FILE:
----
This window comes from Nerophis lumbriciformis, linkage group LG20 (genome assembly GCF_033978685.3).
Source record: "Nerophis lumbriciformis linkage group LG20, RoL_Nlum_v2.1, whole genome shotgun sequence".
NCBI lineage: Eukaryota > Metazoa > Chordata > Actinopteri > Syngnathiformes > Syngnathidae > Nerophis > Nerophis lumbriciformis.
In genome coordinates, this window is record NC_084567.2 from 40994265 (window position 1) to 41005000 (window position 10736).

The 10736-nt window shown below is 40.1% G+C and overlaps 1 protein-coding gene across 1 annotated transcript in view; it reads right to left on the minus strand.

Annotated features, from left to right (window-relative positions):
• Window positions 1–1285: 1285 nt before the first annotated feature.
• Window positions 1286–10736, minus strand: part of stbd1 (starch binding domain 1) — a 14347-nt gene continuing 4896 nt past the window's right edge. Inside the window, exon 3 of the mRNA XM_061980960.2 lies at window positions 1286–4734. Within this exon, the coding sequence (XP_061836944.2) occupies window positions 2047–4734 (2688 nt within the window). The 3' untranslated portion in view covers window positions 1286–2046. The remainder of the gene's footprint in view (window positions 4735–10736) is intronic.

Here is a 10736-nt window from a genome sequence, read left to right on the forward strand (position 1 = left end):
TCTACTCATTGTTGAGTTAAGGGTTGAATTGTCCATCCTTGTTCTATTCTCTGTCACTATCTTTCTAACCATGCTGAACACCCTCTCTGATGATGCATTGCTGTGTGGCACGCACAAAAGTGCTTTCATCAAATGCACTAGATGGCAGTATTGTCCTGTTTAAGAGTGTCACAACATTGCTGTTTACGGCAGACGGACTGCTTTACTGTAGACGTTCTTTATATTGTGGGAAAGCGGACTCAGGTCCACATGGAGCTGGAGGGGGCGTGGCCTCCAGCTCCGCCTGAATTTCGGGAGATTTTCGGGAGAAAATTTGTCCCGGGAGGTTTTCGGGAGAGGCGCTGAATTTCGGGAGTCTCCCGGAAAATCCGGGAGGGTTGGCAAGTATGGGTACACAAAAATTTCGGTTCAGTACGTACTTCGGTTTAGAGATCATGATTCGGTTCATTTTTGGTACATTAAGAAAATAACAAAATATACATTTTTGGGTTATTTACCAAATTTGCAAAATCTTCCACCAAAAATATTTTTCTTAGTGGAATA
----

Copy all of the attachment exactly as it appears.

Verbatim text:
This window comes from Nerophis lumbriciformis, linkage group LG20 (genome assembly GCF_033978685.3).
Source record: "Nerophis lumbriciformis linkage group LG20, RoL_Nlum_v2.1, whole genome shotgun sequence".
NCBI lineage: Eukaryota > Metazoa > Chordata > Actinopteri > Syngnathiformes > Syngnathidae > Nerophis > Nerophis lumbriciformis.
In genome coordinates, this window is record NC_084567.2 from 40994265 (window position 1) to 41005000 (window position 10736).

The 10736-nt window shown below is 40.1% G+C and overlaps 1 protein-coding gene across 1 annotated transcript in view; it reads right to left on the minus strand.

Annotated features, from left to right (window-relative positions):
• Window positions 1–1285: 1285 nt before the first annotated feature.
• Window positions 1286–10736, minus strand: part of stbd1 (starch binding domain 1) — a 14347-nt gene continuing 4896 nt past the window's right edge. Inside the window, exon 3 of the mRNA XM_061980960.2 lies at window positions 1286–4734. Within this exon, the coding sequence (XP_061836944.2) occupies window positions 2047–4734 (2688 nt within the window). The 3' untranslated portion in view covers window positions 1286–2046. The remainder of the gene's footprint in view (window positions 4735–10736) is intronic.

Here is a 10736-nt window from a genome sequence, read left to right on the forward strand (position 1 = left end):
TCTACTCATTGTTGAGTTAAGGGTTGAATTGTCCATCCTTGTTCTATTCTCTGTCACTATCTTTCTAACCATGCTGAACACCCTCTCTGATGATGCATTGCTGTGTGGCACGCACAAAAGTGCTTTCATCAAATGCACTAGATGGCAGTATTGTCCTGTTTAAGAGTGTCACAACATTGCTGTTTACGGCAGACGGACTGCTTTACTGTAGACGTTCTTTATATTGTGGGAAAGCGGACTCAGGTCCACATGGAGCTGGAGGGGGCGTGGCCTCCAGCTCCGCCTGAATTTCGGGAGATTTTCGGGAGAAAATTTGTCCCGGGAGGTTTTCGGGAGAGGCGCTGAATTTCGGGAGTCTCCCGGAAAATCCGGGAGGGTTGGCAAGTATGGGTACACAAAAATTTCGGTTCAGTACGTACTTCGGTTTAGAGATCATGATTCGGTTCATTTTTGGTACATTAAGAAAATAACAAAATATACATTTTTGGGTTATTTACCAAATTTGCAAAATCTTCCACCAAAAATATTTTTCTTAGTGGAATA